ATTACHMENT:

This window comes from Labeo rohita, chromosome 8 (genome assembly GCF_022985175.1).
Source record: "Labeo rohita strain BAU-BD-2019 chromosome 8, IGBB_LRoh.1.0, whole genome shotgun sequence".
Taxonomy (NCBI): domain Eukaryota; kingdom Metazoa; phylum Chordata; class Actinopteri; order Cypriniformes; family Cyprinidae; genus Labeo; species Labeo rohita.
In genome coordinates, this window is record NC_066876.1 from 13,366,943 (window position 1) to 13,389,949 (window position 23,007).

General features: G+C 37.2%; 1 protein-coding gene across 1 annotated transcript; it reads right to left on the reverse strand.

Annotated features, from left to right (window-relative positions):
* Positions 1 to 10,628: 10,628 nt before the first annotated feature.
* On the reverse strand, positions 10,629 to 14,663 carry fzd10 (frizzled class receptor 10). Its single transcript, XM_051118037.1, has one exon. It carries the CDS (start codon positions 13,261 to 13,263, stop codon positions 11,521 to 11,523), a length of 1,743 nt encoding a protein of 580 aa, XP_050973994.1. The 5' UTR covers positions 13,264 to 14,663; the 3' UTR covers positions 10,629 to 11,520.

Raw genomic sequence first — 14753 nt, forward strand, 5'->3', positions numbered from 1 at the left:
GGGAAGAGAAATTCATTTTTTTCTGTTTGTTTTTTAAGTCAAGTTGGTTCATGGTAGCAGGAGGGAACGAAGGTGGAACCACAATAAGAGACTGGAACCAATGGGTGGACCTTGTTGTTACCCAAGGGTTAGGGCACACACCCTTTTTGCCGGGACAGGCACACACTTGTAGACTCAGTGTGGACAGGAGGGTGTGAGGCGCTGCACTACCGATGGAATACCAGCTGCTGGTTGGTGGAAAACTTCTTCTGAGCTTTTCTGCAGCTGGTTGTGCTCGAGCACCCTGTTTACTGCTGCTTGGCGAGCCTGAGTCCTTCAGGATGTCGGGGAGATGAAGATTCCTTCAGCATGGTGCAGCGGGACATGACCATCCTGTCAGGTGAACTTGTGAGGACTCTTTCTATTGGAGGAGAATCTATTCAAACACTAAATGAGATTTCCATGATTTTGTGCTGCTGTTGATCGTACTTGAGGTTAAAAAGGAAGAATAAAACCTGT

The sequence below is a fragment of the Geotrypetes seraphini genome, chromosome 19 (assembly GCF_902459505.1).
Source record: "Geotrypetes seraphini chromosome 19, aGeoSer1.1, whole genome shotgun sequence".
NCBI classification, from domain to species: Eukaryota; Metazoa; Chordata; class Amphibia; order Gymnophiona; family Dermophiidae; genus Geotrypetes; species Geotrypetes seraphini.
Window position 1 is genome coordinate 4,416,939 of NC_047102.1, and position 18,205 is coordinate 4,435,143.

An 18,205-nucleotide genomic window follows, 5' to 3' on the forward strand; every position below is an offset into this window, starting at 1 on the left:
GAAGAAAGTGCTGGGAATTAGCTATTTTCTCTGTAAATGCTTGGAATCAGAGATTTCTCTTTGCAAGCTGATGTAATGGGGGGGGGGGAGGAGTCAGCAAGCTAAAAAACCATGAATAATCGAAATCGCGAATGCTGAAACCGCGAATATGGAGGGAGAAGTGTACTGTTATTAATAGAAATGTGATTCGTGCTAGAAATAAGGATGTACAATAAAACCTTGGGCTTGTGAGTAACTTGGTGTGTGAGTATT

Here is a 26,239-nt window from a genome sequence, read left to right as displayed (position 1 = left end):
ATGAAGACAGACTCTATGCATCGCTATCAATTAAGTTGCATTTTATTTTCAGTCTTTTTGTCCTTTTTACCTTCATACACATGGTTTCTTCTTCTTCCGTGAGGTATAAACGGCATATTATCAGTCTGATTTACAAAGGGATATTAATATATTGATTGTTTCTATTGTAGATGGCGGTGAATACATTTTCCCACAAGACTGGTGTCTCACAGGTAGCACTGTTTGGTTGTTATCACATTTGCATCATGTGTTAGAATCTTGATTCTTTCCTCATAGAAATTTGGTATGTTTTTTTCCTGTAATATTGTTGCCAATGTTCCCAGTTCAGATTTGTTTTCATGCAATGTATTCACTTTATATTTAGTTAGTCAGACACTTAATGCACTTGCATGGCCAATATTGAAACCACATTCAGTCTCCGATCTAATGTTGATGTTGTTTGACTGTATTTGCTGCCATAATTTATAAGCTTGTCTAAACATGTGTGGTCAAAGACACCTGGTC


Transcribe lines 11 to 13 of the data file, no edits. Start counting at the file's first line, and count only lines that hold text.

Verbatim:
The sequence below is a fragment of the Geotrypetes seraphini genome, chromosome 19 (assembly GCF_902459505.1).
Source record: "Geotrypetes seraphini chromosome 19, aGeoSer1.1, whole genome shotgun sequence".
NCBI classification, from domain to species: Eukaryota; Metazoa; Chordata; class Amphibia; order Gymnophiona; family Dermophiidae; genus Geotrypetes; species Geotrypetes seraphini.